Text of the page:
The Manor-House is supposed to have first suffered from an attack of the Royalists, in the time of Charles the First, a party of whom, under the command of William Cavendish, Marquis of Newcastle, in the month of November 1643, took it by storm. But shortly afterwards, Sir John Gell, of Hopton, having raised a regiment of horse for the service of Parliament, sent Major Sanders, one of his officers, with the horse, to attack the party who kept garrison at Wingfield ... A few years after it had been taken possession of by the Parliament, an order was issued, dated June the twenty-third, 1646, for dismantling it. - From this time for many years it was neglected ... a partition of the estate ...; under a decree of the Court in Chancery; the mansion was allotted to the late Mr. Halton, who began to build a house at the foot of the hill, near to the manor ; and, since that time, some of the most beautiful parts of the old building have been pulled down for the sake of the materials."
In the Deanery of Chesterfield.

"is called Spondune in Domesday, at which time there were a priest, and a church, and one mill of five shillings and fourpence there. The living is at present a vicarage, and the church is dedicated to St Mary. In former times it belonged to the Hospital de Lazars at Burton, in the county of Leicester.
Spondon is a large parish, including the chapelries of Stanley, Chaddesden, and Locko. The village itself is large, containing nearly 200 houses; and, standing in an airy, elevated and pleasant situation, is inhabited by several genteel families."
In the Deanery of Derby [Spondon is listed in the book as being in the Deanery of Repington, but a footnote on the page corrects the error].

STADEN [near Chelmorton]
"The villages of Flagg, Blackwall, Cowdale and Staden, (near which is Staden-low, the ancient work already mentioned) contain altogether about fifty houses, and two hundred and forty inhabitants."
In the Archdeaconry of Derby.

See Halt Hucknall

"During the Norman survey, Stanlei belonged to Robert son of William and was valued at 10 shillings. The Church at Stanley is dedicated to St. Andrew, and its clear value is £10. Liberty contains about fifty houses."
In the Deanery of Derby.

"Near the hamlets of Birchover, and Stanton, the former of which contains about eighty houses, and the latter seventy, there are several objects well worth particular attention." ...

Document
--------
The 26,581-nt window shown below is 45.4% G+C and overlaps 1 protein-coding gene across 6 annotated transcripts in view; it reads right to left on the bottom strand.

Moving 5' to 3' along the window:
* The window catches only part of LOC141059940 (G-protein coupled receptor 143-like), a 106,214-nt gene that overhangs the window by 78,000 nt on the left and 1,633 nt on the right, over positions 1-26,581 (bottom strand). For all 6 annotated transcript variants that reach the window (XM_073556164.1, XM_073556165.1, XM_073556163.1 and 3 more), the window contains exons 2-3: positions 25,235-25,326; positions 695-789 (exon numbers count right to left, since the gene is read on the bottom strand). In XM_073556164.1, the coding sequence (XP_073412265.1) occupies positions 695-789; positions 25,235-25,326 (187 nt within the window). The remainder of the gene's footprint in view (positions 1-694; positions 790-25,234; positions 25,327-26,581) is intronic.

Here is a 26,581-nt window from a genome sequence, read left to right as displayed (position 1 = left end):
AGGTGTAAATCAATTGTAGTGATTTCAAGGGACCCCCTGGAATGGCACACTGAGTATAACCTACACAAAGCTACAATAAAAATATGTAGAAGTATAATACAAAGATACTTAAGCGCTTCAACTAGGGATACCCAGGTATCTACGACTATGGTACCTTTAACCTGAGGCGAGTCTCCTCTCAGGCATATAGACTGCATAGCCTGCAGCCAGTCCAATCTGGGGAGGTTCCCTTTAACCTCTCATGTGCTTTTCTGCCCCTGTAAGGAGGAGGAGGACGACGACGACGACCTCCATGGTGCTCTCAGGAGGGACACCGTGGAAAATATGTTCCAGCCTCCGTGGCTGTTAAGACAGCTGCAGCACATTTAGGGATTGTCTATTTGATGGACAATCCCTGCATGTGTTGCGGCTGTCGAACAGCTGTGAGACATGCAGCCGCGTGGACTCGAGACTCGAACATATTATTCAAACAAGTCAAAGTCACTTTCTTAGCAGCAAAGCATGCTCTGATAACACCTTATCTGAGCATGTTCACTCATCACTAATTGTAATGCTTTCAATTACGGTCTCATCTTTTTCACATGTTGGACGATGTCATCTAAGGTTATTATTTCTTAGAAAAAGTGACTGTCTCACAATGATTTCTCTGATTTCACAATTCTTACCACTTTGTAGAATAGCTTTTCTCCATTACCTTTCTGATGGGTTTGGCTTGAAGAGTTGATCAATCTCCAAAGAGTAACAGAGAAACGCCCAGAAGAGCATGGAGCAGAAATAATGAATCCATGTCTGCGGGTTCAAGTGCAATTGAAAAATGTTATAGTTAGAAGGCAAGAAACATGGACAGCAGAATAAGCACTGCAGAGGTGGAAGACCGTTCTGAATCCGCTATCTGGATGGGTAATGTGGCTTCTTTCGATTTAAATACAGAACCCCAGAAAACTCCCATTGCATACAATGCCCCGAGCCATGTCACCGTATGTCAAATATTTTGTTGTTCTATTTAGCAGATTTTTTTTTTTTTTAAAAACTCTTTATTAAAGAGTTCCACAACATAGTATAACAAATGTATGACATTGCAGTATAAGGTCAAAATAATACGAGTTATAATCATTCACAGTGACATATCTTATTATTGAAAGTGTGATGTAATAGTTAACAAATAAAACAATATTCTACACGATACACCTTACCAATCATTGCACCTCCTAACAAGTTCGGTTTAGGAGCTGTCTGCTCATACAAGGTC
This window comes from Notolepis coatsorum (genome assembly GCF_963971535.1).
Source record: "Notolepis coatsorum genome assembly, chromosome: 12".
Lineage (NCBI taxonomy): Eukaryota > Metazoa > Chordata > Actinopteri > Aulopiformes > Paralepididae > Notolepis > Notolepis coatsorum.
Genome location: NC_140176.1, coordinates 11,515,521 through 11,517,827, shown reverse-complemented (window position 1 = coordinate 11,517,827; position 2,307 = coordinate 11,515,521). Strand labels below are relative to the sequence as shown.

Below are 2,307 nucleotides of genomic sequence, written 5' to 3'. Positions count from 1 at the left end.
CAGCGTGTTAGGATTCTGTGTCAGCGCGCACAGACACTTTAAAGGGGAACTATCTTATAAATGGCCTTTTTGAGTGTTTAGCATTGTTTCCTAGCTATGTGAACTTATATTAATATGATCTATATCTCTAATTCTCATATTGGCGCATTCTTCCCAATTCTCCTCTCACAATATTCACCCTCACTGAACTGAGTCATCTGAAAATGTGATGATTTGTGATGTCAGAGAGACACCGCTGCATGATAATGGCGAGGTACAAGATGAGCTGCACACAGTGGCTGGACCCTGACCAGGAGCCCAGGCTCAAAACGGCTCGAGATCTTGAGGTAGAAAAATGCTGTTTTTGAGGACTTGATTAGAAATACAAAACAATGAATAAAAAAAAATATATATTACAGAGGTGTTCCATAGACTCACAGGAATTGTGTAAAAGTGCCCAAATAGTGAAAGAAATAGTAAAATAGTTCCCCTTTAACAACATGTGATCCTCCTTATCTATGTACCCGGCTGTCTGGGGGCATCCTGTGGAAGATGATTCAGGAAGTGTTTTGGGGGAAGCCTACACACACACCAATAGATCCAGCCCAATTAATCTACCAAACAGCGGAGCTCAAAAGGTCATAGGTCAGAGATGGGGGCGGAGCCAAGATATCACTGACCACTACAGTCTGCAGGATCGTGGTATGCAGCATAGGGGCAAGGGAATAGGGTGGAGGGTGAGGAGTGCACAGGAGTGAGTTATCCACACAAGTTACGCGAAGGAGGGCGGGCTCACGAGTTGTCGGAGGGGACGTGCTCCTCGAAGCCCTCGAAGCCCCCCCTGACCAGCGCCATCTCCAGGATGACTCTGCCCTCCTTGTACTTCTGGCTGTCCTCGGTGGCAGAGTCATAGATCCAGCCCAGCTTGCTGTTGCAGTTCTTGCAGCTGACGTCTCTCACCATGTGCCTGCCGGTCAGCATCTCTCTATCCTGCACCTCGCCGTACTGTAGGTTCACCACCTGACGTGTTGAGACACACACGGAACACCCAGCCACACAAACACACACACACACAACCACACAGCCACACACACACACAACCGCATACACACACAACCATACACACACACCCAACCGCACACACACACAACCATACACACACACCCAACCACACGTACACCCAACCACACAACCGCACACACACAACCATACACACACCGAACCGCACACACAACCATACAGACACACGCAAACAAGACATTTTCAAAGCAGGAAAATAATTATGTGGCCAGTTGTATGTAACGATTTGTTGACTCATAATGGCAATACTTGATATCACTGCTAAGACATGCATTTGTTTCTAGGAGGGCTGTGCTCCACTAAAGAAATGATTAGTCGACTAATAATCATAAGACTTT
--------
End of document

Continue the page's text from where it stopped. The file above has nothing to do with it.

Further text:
"Stantune is a manor, the joint property of the Duke of Rutland and Bache Thornhill Esq, the latter of whom has an elegant mansion here, on a demense, that has been the property of his ancestors, of the surnames of Bache and Thornhill, for more than two centuries.
Near the south-west side of Stanton-moor, (a rocky uncultivated waste of about two miles in length, and one and a half in breadth, is an elevated ridge, which rises into three craggy eminences, respectively called, Carcliff-Rocks, Graned Tor, and Durwood Tor. On the top of the former are several basins, varying in diameter from two to three feet ; and about midway to the bottom, towards the west, is a small cave, called the Hermitage, supposed to have been, in former ages, the abode of some mistaken and zealous devotee. To the right hand on entering it, is seen a crucifix about a yard high ; it is in relief, and almost perfect : in the inner part is a seat and a recess, apparently intended as a sleeping place.
"Graned Tor, called also Robin Hood's Stride, and Mock Beggar's Hall, is a singular heap of rocks, which Mr. Rooke supposes to have been anciently a curious group of Druidical monument."
[There is more about other parts of the moor, including The Nine Ladies stone circle, but it is not included]
In the Archdeaconry of Derby.

See Newhall. In the parish of Stapenhill.

A hamlet in the parish of Youlgrave. See Youlgrave.

"at the time of the Norman survey, was called Stantone, and belonged to Gilbert de Gand. The parish is not extensive : The living is a curacy, and the church is dedicated to St. Michael and formerly belonged to Dale Abbey; Mr. Thornhill is the patron."
In the Deanery of Repington.

STANTON [near Repton, Stanton by Bridge]